Killaghaduff RuinsThe county Cavan section of the parish of Kinawley-Killesher is known as the Swanlinbar division from its only town or as the Killaghaduff division from the ancient church site located within its borders. It is likely that Christianity first reached the district from the nearby Patrician station at Kilnavart in the parish of Templeport. However it is not until the second half of the eight century that we have authentic evidence of its earliest Christian foundation set up one mile south of Swanlinbar where its site is marked by the ruins of a medieval church in an ancient cemetery. The founder and patron saint of Killaghaduff was Saint Tigernach or Tierna, who died A.D. 806. The name Killaghaduff comes from Killachaidh Dubha, meaning ‘Black Field Church. This describes the nature of the soil – black and heavy – around the church and cemetery. Of Tigernach’s successors in Killaghaduff, not even the name of a single monk has survived. This is largely because of the structure of Irish monasticism at this period when each unit was largely autonomous and the work of each monk was self-effacing and anonymous.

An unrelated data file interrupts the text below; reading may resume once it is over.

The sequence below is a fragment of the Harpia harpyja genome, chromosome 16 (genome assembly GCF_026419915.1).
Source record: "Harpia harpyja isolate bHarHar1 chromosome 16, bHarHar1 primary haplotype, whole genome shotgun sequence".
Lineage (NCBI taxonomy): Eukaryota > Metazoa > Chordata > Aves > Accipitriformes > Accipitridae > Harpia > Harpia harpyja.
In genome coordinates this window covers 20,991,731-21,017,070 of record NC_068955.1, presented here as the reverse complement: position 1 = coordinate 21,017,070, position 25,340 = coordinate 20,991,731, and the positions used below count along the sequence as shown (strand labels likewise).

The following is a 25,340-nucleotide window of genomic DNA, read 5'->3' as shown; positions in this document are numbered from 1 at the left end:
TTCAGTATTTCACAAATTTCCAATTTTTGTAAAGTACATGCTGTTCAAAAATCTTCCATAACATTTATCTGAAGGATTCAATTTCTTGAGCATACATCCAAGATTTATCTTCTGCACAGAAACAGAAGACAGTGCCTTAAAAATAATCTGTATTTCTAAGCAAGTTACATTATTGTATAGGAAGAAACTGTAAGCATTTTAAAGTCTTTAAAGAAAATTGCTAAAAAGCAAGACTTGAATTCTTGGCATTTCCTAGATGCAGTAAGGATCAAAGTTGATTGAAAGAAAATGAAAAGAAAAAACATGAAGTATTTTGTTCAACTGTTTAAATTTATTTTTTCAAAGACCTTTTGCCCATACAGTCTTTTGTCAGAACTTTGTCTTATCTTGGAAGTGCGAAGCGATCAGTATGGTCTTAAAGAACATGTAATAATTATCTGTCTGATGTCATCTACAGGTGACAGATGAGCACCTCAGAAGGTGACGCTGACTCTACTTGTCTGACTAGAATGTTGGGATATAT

The last quarter of the twelfth century and the opening years of the thirteenth century saw the monastic church of Saint Tigernach replaced by a parochial church served by secular priests. All parish churches in County Cavan were confiscated by the Crown in 1590 and handed over to the state church in 1609. Eighteen of them were repaired and fitted up for Protestant worship between 1612 and 1620. Kinawley church was thus transferred but it is not known when Protestant services were first held in it. During all this period, there is no mention of the church of Killaghaduff. The church had probably fallen into decay and had been abandoned by Catholics. It is usually assumed that Killaghaduff was a separate parish until the seventeenth century when it was united with Kinawley. There is no clear evidence that this was so in ecclesiastical records. When Catholics lost their churches and the right to practice their religion publicly, nothing was left to them but the Mass Rock. One of the best remembered Penal Day centres in Swanlinbar was a small sheltered garden which lay below the ruined church and cemetery of Killaghaduff. Towards the end of the eighteenth century, penal legislation relaxed somewhat, and Catholics ventured to erect a thatched chapel in the Mass garden at Killaghaduff. By 1823, this structure was in bad repair and Catholics sought a more suitable site for a place of worship, in the vicinity of Swanlinbar. However bigotry was rampant, and no Catholic held or could secure a lease of any land or property within miles of Swanlinbar. Eventually a site was obtained in a hollow close to the river and there in 1828 the church was erected which did duty until 1958. St. Mary’s, Swanlinbar was s 130 years old in 1958 and was in urgent need of reconstruction. It was decided to enlarge and modernise the edifice and at the time incorporate the old church in the new structure. Most of the old church was incorporated in the renovated structure that was so wantonly destroyed by a bomb on 8 December 1974. After this devastating blow, the decision was soon made to demolish the old church, damaged beyond repair and to erect a modern church, in terms of liturgical requirements, and yet standing favourable comparison with the building that had gone before. The new Saint Mary’s church was rededicated by Bishop Francis Mc Kiernan on 15th August 1978.